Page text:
Osseointegration derives from ‘osteon,’
the Greek word for bone and the Latin
word for ‘to make whole’ which is
This refers to the process that will take
place between the living bone and the
surface of implant.
The concept of
developed and the term
was coined by Dr. Per-
Professor at the institute
of Goteborg, Sweden .
HISTORY OF BRANEMARK
EARLY STAGE (1965-1968)
DEVELOPMENTAL STAGE (1968-
PRODUCTION STAGE (1971 –
Structurally oriented definition “Direct structural
and functional connection between the
ordered, living bone and the surface of load
carrying implants”. - Branemark and associates
“The apparent direct attachment or connection
of osseous tissue to an inert, alloplastic material
without intervening connective tissue”. - GPT 8
“It is a process where by clinically asymptomatic rigid
fixation of alloplastic material is achieved and
maintained in bone during functional loading” - Zarb
and T Albrektsson (1986)
Biomechanically oriented definition
“Attachment resistant to shear as well
as tensile forces” - Steinmann et al
BONE TO IMPLANT
TWO BASIC THEORIES :
OSSEOINTEGRATION (BRANEMARK 1985)
(LINKOW 1976 JAMES 1975 WEISS 1986)
BONE TO IMPLANT
• Meffert et al (1987)
In 1986,the American Academy of Implant Dentistry(AAID) defined
“Tissue to implant contact with interposition healthy dense collagenous tissue
between the implant and bone’’
Presence of connective tissue between the
implant and bone .
Collagen fibers functions similarly to Sharpey’s
fibers found in natural dentition.
The fibers are arranged irregularly, parallel to
the implant body, when forces are applied they
are not transmitted through the fibers.
“Pseudoligament”, “Periimplant ligament”, “Periimplant
FAILURE OF FIBRO-OSSEOUS
• No real evidence
• Forces are not transmitted through the fibers
- remodeling was not expected .
• Forces applied resulted in widening fibrous
encapsulation, inflammatory reactions, and
gradual bone resorption there by leading to
• Healing process may be primary bone healing
or secondary bone healing.
• In primary bone healing, there is well organized
bone formation with minimal granulation tissue
formation - ideal
• Secondary bone healing may have granulation
tissue formation and infection at the site,
prolonging healing period. (Fibrocartilage is
sometimes formed instead of bone –
BIOLOGICAL PROCESS OF
• According to Misch,
there are two stages in osseointegration,
• Each stage been again divided into two
• Woven callus
Woven bone is formed at implant site.
• Primitive type of bone tissue and
characterized Random, felt-like orientation
of collagen fibrils
• Numerous irregularly shaped osteocytes
• Relatively low mineral density
• Lamellar compaction
• The woven callus matures as it is replaced
by lamellar bone.
• This stage helps in achieving sufficient
strength for loading.
• Interface remodeling
• This stage begins at the same time when
woven callus is completing lamellar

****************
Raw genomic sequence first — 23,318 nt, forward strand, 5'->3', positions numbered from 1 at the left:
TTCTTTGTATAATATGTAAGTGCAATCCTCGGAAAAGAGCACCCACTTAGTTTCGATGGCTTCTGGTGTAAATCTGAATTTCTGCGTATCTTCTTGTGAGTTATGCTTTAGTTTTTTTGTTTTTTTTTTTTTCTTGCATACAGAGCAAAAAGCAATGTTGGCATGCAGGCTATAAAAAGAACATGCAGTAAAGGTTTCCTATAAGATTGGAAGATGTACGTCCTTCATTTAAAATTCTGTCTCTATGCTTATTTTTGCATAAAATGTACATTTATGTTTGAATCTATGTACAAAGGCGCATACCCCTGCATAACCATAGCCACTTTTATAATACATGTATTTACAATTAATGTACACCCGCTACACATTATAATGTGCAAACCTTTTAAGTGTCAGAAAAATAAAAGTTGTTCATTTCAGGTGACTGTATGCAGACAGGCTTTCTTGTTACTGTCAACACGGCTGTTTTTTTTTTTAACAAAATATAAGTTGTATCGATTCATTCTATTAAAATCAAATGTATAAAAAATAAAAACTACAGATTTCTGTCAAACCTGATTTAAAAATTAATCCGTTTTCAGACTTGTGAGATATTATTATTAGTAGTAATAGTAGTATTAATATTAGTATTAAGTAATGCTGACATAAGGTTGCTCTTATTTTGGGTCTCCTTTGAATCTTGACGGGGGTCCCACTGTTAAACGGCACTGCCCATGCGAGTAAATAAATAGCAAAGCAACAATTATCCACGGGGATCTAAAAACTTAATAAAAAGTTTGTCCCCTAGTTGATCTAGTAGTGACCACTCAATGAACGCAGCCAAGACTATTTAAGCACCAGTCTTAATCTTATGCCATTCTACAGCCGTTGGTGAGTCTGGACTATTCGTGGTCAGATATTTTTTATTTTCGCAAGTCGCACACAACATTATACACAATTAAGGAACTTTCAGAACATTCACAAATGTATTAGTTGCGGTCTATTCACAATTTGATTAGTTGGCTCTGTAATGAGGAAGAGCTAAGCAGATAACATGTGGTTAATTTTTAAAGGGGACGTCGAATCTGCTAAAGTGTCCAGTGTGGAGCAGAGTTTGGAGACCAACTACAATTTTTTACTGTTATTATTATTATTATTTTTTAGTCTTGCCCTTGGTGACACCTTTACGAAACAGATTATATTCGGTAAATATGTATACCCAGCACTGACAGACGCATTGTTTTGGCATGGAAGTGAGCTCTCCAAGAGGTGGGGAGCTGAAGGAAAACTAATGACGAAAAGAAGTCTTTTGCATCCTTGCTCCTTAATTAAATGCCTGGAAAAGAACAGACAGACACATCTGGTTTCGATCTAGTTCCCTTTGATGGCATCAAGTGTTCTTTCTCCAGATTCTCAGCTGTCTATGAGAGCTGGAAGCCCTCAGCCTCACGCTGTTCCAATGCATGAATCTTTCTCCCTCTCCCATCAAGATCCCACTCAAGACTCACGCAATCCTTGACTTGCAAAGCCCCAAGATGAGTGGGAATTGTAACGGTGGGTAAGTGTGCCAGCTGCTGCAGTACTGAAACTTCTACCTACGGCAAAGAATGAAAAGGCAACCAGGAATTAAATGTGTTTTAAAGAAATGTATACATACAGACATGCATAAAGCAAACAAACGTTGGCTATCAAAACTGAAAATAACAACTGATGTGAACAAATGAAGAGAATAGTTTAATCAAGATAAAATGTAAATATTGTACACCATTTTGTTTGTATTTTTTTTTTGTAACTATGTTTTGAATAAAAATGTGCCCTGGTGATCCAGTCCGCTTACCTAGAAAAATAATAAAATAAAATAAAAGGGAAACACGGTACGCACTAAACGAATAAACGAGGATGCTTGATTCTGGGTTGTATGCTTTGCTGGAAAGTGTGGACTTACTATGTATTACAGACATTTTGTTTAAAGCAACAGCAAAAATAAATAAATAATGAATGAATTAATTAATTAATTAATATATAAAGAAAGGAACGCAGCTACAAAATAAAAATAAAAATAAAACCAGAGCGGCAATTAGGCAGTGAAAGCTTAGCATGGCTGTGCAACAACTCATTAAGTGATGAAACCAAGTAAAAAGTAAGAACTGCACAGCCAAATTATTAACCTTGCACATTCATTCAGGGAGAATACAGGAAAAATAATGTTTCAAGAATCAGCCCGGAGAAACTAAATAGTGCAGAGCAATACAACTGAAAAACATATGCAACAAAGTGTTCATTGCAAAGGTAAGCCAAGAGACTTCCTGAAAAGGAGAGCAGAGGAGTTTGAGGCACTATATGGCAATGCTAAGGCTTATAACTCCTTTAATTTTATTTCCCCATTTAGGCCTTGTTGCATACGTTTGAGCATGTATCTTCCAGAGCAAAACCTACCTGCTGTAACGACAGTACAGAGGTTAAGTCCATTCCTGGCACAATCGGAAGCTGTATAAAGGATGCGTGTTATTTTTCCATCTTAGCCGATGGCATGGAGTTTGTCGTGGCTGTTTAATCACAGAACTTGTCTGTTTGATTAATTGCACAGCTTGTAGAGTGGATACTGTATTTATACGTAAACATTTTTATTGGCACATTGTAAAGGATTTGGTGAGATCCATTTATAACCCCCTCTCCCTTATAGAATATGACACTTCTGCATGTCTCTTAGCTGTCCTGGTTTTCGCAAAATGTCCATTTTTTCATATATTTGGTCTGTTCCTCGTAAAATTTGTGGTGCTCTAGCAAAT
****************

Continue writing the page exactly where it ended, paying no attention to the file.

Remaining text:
• During this stage callus starts to resorb,
and remodeling of devitalized interface
• The interface remodeling helps in
establishing a viable interface between the
implant and original bone.
• Compact bone maturation
• During this stage compact bone matures
by series of modeling and remodeling
• The callus volume is decreased and
interface remodeling continues.
BONE TISSUE RESPONSE
Osborn and Newesley (1980) : Proposed 2 different phenomena
Distance Osteogenesis :
A gradual process of bone healing inward from
the edge of the osteotomy toward the implant.
Bone does not grow directly on the implant
• The direct migration of bone-building cells
through the clot matrix to the implant surface.
• Bone is quickly formed directly on the implant
FACTORS THAT INFLUENCE
Revised Albrektsson Success
Int J Oral Maxillofac Implants. 1986 Summer;1(1):11-
The long-term efficacy of currently used dental
implants: a review and proposed criteria of success.
Albrektsson T, Zarb G, Worthington P, Eriksson AR.
Osseoperception is defined as mechanoreception in the absence of a
functional periodontal mechanoreceptive input but derived from
temporomandibular joint (TMJ)
• The “osseointegration” is a multifactorial entity.
• Achieving the osseointegration of the endosteal
dental implants needs understanding of the many
•Thorough understanding and application of factors
affecting the osseointegration and biological
process of osseointegration in clinical practice is the
key factor for success.
– Hobo, Ichida, Garcia “Osseointegration and
occlusal rehabilitation” Quintessence Publishing.
– Jan Lindhe “Clinical periodontology and implant
dentistry” 4th edition, Blackwell Publishing.
– Elaine McClarence “Branemark and the
development of osseointegration” Quintessence
– Carl E. Misch “Implant dentistry” 2nd edition,
– Charles M.Weis “Principles and practice of
implant dentistry” Mosby.
– Per Ingvar Branemark “Osseointegration and its
experimental background” JPD 1983 Vol. 50, 399-
– Hanson, Alberktson “Structural aspects of the
interface between tissue and titanium implants”
JPD 1983 vol. 50, 108-113.
– T. Alberktson “Osseointegrated dental implants”
DCNA Vol. 30, Jan 1986, 151-189.
– Richard Palmer “Introduction to dental implants” BDJ,
Vol. 187, 1999, 127-132.
– Geroge A. Zarb “Osseointegrated dental implants:
Preliminary report on a replication study”. JPD 1983,
Vol 50, 271-276.
– Bergman “Evaluation of the results of treatment with
osseointegrated implants by the Swedish National
Board of Health and Welfare”. JPD 1983, vol. 50, 114-